The walk directions pdf (see link in the button menu above) includes a detailed history of Winchester and the historic sights visited
Out along the foot of the South Downs above Wild Brook wetland to Storrington for lunch, and back along the ridge of the Downs.
West Sussex SWC Walk 11 • Toughness: 5/10 • Length: 11 miles (18 km)
This walk has the same finish along the crest of the South Downs as SWC Walk 8 Billingshurst to Amberley or SWC Walk 9 Pullborough to Amberley, but it takes in a slightly longer section of the ridge than those other two walks (5km or 3.1 miles). It also has a more varied and interesting climb up on the downs.
The morning is flat, first passing through the river meadows of the Arun to the picturesque village of Amberley, and then following a route along the foot of the downs, with fine views up onto the ridge one way, and down onto the marshland of Amberley Wild Brooks the other. You get a brief taste of the Brooks, before passing through the park of a stately home, Parham House, and to lunch in Cootham.
After lunch there is a long but reasonably well-graded climb up onto the downs (which is what earns this a toughness rating of 5), and then there is an easy walk with fine views along the top of ridge, ending with a descent to Amberley.
This is a good all-season route, with the only potential problem being the short section crossing the meadows from the River Arun to Amberley village, which can be very wet or even flooded in winter. It can be avoided by turning right out of the station and following the main road to the village. The road curves left and in 600 metres, you ignore a minor road uphill to the right. Ignore a signposted footpath to the left in 300 metres, but in 600 metres more, after the road makes a long curve right, take a footpath on the left. This brings you into the village at a road T-junction: go straight across the main village street and on up another road: this curves right to bring you to the site of the (closed) Black Horse pub, para 13 in the walk directions.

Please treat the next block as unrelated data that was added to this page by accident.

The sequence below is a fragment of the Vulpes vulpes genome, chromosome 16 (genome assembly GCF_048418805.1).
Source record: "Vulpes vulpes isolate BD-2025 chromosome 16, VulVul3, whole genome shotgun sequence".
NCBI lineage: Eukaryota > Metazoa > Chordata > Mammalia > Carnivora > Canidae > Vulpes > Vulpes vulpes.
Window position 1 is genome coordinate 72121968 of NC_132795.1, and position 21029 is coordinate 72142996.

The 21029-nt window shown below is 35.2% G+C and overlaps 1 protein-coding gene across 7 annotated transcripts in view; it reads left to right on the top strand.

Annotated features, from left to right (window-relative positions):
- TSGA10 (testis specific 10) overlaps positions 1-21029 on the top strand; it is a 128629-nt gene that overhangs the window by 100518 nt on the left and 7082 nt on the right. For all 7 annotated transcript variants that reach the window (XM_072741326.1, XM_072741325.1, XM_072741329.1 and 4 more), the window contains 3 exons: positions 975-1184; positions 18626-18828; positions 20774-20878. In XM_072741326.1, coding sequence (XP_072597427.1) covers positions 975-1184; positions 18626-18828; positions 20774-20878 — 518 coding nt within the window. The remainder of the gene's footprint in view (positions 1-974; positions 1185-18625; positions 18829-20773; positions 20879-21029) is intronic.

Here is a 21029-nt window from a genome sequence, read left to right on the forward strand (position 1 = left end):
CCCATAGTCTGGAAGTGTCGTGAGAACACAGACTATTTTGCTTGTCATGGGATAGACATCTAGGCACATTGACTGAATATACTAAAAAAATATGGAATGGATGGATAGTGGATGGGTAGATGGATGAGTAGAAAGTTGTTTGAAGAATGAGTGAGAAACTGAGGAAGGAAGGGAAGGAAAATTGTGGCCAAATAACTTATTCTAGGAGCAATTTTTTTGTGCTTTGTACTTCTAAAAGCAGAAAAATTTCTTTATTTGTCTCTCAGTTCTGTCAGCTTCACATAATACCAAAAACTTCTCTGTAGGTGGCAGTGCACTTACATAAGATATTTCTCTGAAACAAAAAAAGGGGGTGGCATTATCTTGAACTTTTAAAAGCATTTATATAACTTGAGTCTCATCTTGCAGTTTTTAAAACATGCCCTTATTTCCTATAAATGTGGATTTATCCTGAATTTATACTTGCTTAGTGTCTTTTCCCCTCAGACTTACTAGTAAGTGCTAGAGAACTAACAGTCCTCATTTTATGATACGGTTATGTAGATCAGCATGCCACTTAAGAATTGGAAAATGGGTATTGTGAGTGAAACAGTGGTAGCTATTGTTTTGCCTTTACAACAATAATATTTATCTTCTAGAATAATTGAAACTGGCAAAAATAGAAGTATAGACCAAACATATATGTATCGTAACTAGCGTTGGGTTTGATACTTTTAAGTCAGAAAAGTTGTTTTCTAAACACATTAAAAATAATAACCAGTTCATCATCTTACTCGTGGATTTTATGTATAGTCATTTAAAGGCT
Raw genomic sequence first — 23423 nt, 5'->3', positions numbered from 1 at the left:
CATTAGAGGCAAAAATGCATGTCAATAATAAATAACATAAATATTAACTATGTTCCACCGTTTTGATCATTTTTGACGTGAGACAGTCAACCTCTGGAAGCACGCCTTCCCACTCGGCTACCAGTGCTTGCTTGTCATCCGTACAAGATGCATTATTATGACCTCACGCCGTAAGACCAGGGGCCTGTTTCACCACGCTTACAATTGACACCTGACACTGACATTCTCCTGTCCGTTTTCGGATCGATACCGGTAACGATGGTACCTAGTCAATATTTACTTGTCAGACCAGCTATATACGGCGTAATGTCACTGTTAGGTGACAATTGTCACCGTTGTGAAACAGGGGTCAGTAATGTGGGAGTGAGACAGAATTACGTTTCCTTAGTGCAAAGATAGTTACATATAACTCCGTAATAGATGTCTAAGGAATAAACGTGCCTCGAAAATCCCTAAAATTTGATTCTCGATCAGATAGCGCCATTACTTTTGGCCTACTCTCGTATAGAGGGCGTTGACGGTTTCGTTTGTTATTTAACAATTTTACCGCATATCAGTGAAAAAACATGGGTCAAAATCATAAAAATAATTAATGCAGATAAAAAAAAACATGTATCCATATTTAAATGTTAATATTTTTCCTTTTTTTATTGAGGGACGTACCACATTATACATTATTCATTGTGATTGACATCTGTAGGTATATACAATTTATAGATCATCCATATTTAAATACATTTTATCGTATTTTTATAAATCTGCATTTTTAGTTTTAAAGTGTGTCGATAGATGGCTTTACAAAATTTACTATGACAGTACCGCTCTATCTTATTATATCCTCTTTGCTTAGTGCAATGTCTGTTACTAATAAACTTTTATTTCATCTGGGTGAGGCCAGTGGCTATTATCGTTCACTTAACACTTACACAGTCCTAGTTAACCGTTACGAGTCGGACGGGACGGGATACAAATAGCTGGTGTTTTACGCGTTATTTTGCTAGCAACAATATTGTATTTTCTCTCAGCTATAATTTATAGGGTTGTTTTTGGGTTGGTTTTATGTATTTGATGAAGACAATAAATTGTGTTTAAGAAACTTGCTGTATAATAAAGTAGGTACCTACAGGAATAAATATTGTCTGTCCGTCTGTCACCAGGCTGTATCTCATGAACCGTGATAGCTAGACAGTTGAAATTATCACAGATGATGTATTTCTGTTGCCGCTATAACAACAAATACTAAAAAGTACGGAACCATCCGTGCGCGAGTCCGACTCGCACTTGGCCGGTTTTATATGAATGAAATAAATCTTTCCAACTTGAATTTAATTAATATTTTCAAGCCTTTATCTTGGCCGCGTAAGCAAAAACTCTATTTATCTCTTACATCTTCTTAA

South Downs in the morning, then follows the river Arun to Historic Arundel (Castle, Cathedral)
West Sussex TOCW Book 2, Walk 22 • Toughness: 5/10 • Length: 9 miles (15 km)
This is a very beautiful and not too strenuous Downs walk which starts with a slow gradual climb amongst a luxuriance of wild flowers throughout the summer months. It takes in the pretty village of Burpham for lunch. After lunch it meanders along the River Arun to Arundel allowing a visit to the castle for those who arrive before 4pm. Arundel is also remarkable for the fact that it contains 5 branches of Peglers, the specialist walking and expedition outfitters with their young and friendly staff.
The South Downs with good views in the morning. Lunch in a small village. A gentle afternoon stroll through the West Weald with downland views to finish.